A bear bone discovered in Ireland has changed the way archaeologists view human history in the region, experts say.
Radiocarbon dating performed on a bear's knee bone discovered in 1903 at the Alice and Gwendoline Cave in County Clare, on the country's western coast, has found that humans were present in the region 2,500 years before previously thought.
Cuts and marks on the bone indicate the bear had been inexpertly butchered by humans, archaeologists say.
While humans were originally believed to be present in Ireland in 8,000 B.C., this evidence dates them back to 10,500 B.C.
Marion Dowd, an archaeologist overseeing the testing of County Clare artifacts, told The Guardian that the discovery "adds a new chapter to the human history of Ireland."
"Archaeologists have been searching for the Irish Palaeolithic since the 19th century, and now, finally, the first piece of the jigsaw has been revealed," Dowd added.
Dowd, along with research associate Ruth Carden, told The Irish Times that the discovery is a "starting point" for finding more evidence of humans living in the Palaeolithic period in the European country.
"[It] is very likely that the date of human existence in Ireland will be pushed back even further," the researcher said.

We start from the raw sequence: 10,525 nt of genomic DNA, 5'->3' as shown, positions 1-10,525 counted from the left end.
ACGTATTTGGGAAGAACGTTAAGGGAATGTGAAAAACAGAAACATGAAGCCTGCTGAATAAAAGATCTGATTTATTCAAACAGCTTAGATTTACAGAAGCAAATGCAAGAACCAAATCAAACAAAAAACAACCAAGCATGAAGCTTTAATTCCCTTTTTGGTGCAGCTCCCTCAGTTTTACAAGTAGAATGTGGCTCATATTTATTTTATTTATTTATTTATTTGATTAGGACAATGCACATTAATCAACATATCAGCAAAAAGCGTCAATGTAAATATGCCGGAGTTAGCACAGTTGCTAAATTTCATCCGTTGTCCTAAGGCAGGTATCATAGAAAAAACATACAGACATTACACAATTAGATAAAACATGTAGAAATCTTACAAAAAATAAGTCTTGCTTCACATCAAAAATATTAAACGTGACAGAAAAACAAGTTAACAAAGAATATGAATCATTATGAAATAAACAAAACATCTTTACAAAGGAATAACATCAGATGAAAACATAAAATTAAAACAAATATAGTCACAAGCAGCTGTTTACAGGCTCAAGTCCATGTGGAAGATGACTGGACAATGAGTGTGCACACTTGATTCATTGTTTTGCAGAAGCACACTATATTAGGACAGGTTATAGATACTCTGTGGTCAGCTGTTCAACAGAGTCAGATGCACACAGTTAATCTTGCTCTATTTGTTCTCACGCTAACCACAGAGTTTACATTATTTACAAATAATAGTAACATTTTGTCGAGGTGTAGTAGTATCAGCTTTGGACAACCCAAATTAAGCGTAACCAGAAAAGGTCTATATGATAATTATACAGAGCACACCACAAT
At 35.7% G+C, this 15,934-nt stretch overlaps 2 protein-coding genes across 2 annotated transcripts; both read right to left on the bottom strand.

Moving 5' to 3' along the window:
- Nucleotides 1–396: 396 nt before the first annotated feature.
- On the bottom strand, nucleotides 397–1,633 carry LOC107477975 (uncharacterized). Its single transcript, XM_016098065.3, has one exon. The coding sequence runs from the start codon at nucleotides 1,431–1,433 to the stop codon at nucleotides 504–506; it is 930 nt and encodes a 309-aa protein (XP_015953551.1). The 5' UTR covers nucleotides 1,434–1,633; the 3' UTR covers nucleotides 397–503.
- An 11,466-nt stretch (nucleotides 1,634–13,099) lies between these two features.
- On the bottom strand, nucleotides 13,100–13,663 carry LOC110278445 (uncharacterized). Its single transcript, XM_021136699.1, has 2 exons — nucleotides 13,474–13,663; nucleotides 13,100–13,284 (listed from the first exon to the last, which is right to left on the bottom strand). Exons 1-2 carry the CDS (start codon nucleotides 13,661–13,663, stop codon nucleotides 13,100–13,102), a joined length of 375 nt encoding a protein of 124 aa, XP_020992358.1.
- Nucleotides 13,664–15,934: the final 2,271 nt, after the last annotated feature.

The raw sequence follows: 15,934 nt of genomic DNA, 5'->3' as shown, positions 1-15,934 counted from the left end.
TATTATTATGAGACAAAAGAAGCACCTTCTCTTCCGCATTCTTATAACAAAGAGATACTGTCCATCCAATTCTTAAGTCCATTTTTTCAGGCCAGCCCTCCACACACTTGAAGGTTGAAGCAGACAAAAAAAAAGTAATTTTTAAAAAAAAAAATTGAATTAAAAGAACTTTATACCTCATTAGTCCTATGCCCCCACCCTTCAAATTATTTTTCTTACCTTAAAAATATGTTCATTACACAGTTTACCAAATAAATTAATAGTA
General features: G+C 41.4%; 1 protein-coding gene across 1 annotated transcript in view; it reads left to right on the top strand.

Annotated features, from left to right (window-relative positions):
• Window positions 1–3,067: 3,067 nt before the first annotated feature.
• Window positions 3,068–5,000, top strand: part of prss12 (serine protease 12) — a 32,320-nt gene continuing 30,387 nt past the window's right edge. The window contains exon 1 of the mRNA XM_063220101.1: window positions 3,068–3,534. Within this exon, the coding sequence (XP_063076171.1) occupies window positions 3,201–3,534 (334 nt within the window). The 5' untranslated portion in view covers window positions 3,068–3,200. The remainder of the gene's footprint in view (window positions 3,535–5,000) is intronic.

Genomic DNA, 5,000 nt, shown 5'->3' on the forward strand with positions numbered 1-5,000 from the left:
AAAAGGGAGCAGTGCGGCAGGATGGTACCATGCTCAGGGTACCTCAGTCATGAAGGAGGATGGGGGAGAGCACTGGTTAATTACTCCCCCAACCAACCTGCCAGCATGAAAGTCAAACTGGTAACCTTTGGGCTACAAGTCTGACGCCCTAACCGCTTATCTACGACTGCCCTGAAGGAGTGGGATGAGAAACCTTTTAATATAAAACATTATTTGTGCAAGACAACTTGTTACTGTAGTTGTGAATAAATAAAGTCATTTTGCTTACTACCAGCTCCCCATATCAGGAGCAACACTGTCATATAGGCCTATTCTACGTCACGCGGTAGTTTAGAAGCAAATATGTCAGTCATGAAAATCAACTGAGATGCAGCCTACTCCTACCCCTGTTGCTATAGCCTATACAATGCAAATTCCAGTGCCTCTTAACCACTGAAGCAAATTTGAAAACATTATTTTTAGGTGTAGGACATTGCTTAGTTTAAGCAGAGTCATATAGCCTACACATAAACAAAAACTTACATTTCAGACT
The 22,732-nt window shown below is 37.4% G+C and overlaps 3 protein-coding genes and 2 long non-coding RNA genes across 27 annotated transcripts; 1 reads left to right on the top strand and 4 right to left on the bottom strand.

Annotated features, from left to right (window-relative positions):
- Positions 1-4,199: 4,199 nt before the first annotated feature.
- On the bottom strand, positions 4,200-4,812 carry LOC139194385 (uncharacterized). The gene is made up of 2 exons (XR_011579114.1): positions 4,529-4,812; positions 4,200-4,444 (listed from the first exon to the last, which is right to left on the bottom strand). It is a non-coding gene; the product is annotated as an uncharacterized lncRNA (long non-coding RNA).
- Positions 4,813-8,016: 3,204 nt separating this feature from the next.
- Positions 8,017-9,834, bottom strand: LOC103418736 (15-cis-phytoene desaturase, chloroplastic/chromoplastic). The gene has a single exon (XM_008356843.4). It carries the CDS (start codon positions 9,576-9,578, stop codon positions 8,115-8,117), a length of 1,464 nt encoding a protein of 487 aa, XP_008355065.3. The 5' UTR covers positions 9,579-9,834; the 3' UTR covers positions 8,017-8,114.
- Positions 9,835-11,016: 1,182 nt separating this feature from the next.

According to the Smithsonian, Dowd, who is an archaeologist at the Institute of Technology Sligo, added that the find also provides insight to the tactics of hunters and scavengers at the time.
"[T]he location of the marks spoke of someone trying to cut through the tough knee joint, perhaps someone who was inexperienced," Dowd said in a statement reported by the Smithsonian, adding "in their repeated attempts, they left seven marks on the bone surface. The implement used would probably have been something like a long flint blade."
Dowd added that the dating results of the bone came as "quite a shock."
"Here we had evidence of someone butchering a brown bear carcass and cutting through the knee probably to extract the tendons. Yes, we expected a prehistoric date, but the Paleolithic result took us completely by surprise," she added.
According to the Irish Times, the bear's meat was likely used for food, while its fur could have been used as a garment. Additionally, its tendons might have been used to make thread.
It remains unclear if the bear had been actively hunted or found dead, although it is evident that the slash marks on its knee were made shortly after its death.
A recent discovery in Denmark has also changed how archaeologists view history in the region.
Earlier this month, an amateur archaeologist discovered a small cross pendant in a bog in the town of Anslev, Østfyn.
The pendant, according to experts, dates the beginning of Christianity in the region back to 950 B.C., 15 years prior to what was originally believed.
Malene Refshauge Beck, an archaeologist at Østfyn's museum, said in a statement that the discovery could "change history" and researchers' perception of Christianity in Europe.
"In recent years there has been more and more signs that Christianity was widespread earlier than previously thought — and here the clearest evidence so far," Beck said, as reported by The Christian Post.